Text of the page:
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Why you should always update to the latest micro versions!

We often get questions about how the Quarkus maintainers handle multiple branches and how this impacts releases. This short post attempts to provide the necessary information for answering such questions.

Development branch

When a maintainer or contributor wants to make a change to Quarkus source code, a Pull Request is opened against the main branch. This means that all changes once merged are part of the main branch and there are no feature branches (a practice that is sometimes referred to as trunk based development).

The Maven version used on the main branch is always 999-SNAPSHOT

For folks who want to contribute to Quarkus but are uncertain which branch their new change should target, the answer is unequivocally the main branch.

New major or minor version

As a short reminder, Quarkus always provides at least one Candidate Release version of a new minor or major version (in the latter case, there are almost always multiple such releases). These releases use the CR* suffix, so for example the first candidate release for the 3.11 release was 3.11.CR1.

When time comes to do the new Candidate Release version of a new minor version a new branch using the major and minor is created at the head of the main branch. For example for the 3.11 release, the branch was made of the following HEAD:


After the release process is completed, the branch looks like this:


New micro version

After creating the release branch, all subsequent changes to main will target a future release unless they are backported to the release branch.

As we absolutely want a release branch to include the latest bug fixes from main, a manual triage needs to occur in order to decide which changes in main should be backported to the release branch. The maintainers of the Quarkus use the triage/backport* labels on candidate changes.

When time comes to release a new micro version (or the final .0 version), the selected changes are manually backported to the branch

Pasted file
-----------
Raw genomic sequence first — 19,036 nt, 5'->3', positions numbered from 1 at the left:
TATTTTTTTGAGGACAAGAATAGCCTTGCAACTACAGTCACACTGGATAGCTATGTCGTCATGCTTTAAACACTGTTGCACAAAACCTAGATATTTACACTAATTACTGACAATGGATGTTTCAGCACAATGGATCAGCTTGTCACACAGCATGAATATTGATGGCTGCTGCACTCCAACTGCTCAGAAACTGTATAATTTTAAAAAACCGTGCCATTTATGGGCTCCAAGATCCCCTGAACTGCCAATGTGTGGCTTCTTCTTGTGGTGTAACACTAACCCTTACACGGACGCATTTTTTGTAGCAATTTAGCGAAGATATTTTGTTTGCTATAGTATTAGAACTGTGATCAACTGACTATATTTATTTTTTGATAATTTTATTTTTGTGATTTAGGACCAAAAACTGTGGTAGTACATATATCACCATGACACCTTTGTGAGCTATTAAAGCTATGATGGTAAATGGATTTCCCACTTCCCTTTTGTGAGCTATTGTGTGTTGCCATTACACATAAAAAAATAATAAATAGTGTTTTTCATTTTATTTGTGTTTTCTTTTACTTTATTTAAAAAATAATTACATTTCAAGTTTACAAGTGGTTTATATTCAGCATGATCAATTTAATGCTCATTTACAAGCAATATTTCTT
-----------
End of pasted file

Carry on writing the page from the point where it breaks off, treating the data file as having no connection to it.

New features from main are not backported to the release branch (with very few exceptions) as we want release branches to be as stable as possible.

For example, for the 3.11.0 release the branch looked like this:


Compare this with the image for 3.11.0.CR1 and you’ll see that only safe changes are included.

Same for 3.11.1:

This backport process happens independently for each supported release branch. It’s also the reason why the GitHub project has multiple backport labels.


If Quarkus users should take away one thing from this post it’s this:

Regardless of the minor version of Quarkus being used, it is important to always use the latest micro version of a release. The reason for doing so should be evident from this blog post, but it is worth reemphasizing: The latest micro release - let’s call it .z - is almost always going to be more stable than .0 (or anything before .z) since it only contains bug fixes and does not contain new features, as those have a higher chance of introducing new bugs.

As to which version of Quarkus to use, it comes down to the following question:

Does my project value bleeding edge features or stability?

If the answer is the former, then the absolute latest Quarkus version on Maven Central should be used. If the answer is the latter, then the latest LTS version of Quarkus should be used.